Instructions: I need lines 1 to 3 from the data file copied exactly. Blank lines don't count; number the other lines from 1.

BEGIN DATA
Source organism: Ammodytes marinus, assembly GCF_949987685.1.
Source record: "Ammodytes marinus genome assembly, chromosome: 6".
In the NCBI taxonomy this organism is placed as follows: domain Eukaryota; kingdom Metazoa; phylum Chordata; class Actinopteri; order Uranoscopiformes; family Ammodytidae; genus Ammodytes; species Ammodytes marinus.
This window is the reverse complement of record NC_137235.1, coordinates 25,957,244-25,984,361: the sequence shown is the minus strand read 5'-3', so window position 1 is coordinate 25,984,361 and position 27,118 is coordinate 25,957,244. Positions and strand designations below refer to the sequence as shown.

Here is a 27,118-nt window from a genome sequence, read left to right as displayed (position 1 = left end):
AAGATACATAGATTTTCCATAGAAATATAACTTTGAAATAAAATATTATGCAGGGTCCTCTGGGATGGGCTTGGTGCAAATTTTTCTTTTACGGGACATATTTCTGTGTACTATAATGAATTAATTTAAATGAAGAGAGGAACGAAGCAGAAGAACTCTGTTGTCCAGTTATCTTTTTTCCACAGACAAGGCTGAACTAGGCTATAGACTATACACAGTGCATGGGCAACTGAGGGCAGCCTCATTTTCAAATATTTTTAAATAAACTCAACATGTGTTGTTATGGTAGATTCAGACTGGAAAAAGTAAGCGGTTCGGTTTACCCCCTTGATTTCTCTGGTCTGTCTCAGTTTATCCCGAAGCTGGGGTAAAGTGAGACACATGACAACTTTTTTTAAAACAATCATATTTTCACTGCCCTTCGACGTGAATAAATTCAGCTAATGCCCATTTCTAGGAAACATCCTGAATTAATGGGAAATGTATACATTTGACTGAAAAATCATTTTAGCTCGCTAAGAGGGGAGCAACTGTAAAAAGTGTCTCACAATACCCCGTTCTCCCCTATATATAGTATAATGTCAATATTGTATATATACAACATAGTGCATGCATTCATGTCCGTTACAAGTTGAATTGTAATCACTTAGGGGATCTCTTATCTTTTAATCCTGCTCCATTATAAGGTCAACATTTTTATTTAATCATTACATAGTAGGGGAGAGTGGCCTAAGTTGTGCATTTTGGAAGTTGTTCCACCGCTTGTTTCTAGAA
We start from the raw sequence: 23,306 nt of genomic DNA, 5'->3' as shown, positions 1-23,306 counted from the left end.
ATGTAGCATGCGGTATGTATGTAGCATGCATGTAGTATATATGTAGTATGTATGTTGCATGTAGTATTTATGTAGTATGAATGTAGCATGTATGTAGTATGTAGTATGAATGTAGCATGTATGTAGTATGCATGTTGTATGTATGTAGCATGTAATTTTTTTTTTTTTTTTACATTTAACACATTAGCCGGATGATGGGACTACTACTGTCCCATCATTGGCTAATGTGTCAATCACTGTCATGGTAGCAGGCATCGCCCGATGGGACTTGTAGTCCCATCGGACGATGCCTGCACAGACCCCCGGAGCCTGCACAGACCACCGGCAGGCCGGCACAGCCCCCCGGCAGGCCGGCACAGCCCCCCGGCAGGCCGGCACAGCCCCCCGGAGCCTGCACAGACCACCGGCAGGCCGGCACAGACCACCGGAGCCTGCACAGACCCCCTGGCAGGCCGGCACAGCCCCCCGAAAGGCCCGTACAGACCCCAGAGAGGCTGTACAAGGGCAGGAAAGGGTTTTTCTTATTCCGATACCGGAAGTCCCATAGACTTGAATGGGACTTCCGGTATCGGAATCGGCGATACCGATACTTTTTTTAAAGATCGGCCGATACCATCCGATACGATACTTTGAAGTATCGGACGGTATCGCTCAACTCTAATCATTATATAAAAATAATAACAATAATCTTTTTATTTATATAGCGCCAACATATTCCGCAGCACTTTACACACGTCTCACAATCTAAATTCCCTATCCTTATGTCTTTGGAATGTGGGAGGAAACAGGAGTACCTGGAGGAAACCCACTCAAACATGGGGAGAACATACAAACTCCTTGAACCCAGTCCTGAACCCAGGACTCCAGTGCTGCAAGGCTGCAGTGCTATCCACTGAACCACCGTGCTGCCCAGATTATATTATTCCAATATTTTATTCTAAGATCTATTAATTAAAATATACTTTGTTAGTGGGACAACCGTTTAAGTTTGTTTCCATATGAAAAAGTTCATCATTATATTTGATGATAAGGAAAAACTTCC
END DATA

Source organism: Ammodytes marinus, assembly GCF_949987685.1.
Source record: "Ammodytes marinus genome assembly, chromosome: 6".
In the NCBI taxonomy this organism is placed as follows: domain Eukaryota; kingdom Metazoa; phylum Chordata; class Actinopteri; order Uranoscopiformes; family Ammodytidae; genus Ammodytes; species Ammodytes marinus.